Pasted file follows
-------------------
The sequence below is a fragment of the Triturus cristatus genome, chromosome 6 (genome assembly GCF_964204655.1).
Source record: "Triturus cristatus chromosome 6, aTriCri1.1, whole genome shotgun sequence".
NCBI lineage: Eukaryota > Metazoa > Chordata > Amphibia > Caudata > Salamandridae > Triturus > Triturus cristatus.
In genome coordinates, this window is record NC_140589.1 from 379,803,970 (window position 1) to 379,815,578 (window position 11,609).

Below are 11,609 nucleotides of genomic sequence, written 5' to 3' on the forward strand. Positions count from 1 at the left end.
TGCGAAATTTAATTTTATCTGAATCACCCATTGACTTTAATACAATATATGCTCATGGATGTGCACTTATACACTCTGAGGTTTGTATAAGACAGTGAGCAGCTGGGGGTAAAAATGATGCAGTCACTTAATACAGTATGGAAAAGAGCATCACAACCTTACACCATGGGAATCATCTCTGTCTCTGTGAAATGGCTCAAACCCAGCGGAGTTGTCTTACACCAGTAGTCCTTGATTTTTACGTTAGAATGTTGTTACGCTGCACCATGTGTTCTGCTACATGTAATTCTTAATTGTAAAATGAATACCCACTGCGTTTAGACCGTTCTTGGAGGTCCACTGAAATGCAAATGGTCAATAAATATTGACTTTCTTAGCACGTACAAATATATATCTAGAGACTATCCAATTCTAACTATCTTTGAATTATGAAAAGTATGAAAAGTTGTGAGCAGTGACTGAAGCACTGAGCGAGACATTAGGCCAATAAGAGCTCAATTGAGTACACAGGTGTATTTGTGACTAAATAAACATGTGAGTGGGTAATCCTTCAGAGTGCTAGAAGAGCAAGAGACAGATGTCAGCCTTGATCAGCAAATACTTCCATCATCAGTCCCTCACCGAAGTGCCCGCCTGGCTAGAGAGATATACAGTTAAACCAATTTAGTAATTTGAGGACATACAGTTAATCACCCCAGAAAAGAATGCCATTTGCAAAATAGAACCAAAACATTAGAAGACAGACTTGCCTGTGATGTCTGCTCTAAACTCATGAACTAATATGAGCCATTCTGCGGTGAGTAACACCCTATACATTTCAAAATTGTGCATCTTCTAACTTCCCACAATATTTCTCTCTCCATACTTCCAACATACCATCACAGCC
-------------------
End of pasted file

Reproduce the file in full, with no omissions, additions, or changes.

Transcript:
The sequence below is a fragment of the Triturus cristatus genome, chromosome 6 (genome assembly GCF_964204655.1).
Source record: "Triturus cristatus chromosome 6, aTriCri1.1, whole genome shotgun sequence".
NCBI lineage: Eukaryota > Metazoa > Chordata > Amphibia > Caudata > Salamandridae > Triturus > Triturus cristatus.
In genome coordinates, this window is record NC_140589.1 from 379,803,970 (window position 1) to 379,815,578 (window position 11,609).

Below are 11,609 nucleotides of genomic sequence, written 5' to 3' on the forward strand. Positions count from 1 at the left end.
TGCGAAATTTAATTTTATCTGAATCACCCATTGACTTTAATACAATATATGCTCATGGATGTGCACTTATACACTCTGAGGTTTGTATAAGACAGTGAGCAGCTGGGGGTAAAAATGATGCAGTCACTTAATACAGTATGGAAAAGAGCATCACAACCTTACACCATGGGAATCATCTCTGTCTCTGTGAAATGGCTCAAACCCAGCGGAGTTGTCTTACACCAGTAGTCCTTGATTTTTACGTTAGAATGTTGTTACGCTGCACCATGTGTTCTGCTACATGTAATTCTTAATTGTAAAATGAATACCCACTGCGTTTAGACCGTTCTTGGAGGTCCACTGAAATGCAAATGGTCAATAAATATTGACTTTCTTAGCACGTACAAATATATATCTAGAGACTATCCAATTCTAACTATCTTTGAATTATGAAAAGTATGAAAAGTTGTGAGCAGTGACTGAAGCACTGAGCGAGACATTAGGCCAATAAGAGCTCAATTGAGTACACAGGTGTATTTGTGACTAAATAAACATGTGAGTGGGTAATCCTTCAGAGTGCTAGAAGAGCAAGAGACAGATGTCAGCCTTGATCAGCAAATACTTCCATCATCAGTCCCTCACCGAAGTGCCCGCCTGGCTAGAGAGATATACAGTTAAACCAATTTAGTAATTTGAGGACATACAGTTAATCACCCCAGAAAAGAATGCCATTTGCAAAATAGAACCAAAACATTAGAAGACAGACTTGCCTGTGATGTCTGCTCTAAACTCATGAACTAATATGAGCCATTCTGCGGTGAGTAACACCCTATACATTTCAAAATTGTGCATCTTCTAACTTCCCACAATATTTCTCTCTCCATACTTCCAACATACCATCACAGCC